Look how we've changed - New Zealand 38 years on
By Simon Collins and Martin Johnston
5:30 AM Saturday Nov 27, 2010

Two studies of human development, one launched in the 1970s and the other from earlier this year, reveal how different New Zealand society is today.

Rachel Chamberlain reckons her childhood in Dunedin in the 1970s "couldn't have been better".

Now 38 and living in Napier with her husband and three children, Chamberlain is one of 1037 babies born in Dunedin during 1972 and 1973 who have been followed by researchers ever since in New Zealand's oldest longitudinal study of human development.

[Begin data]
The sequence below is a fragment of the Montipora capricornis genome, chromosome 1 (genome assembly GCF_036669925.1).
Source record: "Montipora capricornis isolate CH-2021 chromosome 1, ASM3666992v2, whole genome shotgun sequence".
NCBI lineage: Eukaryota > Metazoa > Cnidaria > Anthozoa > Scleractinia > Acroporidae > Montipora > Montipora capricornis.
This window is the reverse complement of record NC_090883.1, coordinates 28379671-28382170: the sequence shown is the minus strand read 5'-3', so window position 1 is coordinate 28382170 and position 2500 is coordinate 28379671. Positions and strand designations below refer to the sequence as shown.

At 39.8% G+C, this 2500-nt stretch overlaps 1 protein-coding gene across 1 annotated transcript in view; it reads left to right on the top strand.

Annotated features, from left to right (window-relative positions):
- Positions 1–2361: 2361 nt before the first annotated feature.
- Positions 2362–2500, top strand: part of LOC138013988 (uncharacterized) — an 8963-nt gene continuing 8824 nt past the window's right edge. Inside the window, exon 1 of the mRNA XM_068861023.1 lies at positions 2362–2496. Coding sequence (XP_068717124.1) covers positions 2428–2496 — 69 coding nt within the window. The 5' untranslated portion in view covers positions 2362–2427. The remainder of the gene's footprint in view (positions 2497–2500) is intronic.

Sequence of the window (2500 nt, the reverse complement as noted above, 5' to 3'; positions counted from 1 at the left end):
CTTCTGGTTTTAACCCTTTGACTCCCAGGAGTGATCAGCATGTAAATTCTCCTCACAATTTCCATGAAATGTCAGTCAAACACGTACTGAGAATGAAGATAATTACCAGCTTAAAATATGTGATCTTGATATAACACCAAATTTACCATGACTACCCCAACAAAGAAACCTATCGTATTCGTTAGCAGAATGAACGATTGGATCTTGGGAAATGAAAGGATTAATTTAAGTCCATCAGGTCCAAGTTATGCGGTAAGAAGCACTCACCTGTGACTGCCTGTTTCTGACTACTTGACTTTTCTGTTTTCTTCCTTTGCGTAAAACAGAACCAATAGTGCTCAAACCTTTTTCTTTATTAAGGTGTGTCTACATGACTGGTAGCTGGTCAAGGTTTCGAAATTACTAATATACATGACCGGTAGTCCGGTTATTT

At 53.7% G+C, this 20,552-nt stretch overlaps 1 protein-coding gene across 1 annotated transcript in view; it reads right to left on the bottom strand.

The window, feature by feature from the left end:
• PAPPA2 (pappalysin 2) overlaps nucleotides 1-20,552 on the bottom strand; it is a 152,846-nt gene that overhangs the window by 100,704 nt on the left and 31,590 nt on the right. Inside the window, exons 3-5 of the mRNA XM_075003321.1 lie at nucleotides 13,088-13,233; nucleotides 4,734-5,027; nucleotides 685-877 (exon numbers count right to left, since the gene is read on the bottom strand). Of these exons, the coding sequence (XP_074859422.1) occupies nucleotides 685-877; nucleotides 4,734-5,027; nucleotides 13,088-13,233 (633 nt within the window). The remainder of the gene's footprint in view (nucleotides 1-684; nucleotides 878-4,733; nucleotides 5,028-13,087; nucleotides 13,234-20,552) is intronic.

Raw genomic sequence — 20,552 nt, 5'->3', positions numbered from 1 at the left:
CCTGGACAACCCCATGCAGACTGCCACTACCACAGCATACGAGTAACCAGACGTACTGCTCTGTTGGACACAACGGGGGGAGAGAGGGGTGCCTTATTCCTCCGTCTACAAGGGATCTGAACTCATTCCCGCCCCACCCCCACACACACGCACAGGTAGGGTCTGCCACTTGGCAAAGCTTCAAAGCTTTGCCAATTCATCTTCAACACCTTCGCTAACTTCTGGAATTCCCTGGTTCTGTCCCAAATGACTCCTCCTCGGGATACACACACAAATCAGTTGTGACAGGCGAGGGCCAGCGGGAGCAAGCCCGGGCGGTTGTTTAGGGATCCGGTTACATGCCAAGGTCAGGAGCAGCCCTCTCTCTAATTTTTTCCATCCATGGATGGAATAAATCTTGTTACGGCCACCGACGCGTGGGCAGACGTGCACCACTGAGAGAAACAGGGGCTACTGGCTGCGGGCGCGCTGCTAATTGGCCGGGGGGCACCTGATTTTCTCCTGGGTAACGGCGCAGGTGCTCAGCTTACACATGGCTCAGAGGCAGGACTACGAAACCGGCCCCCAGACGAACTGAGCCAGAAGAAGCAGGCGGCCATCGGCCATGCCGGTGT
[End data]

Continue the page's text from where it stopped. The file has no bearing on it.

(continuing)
Every two years at first, then every three years and now about every five years, she has returned to Otago University to have a comprehensive health check-up and answer questions on everything from education to illegal behaviour, from her income to her sex life.

This rich data over such a long period has allowed researchers to trace the long-term effects of genes and experiences dating back to early in life - most famously a gene that, when combined with maltreatment in childhood, is associated with convictions for violence in adulthood.

More here.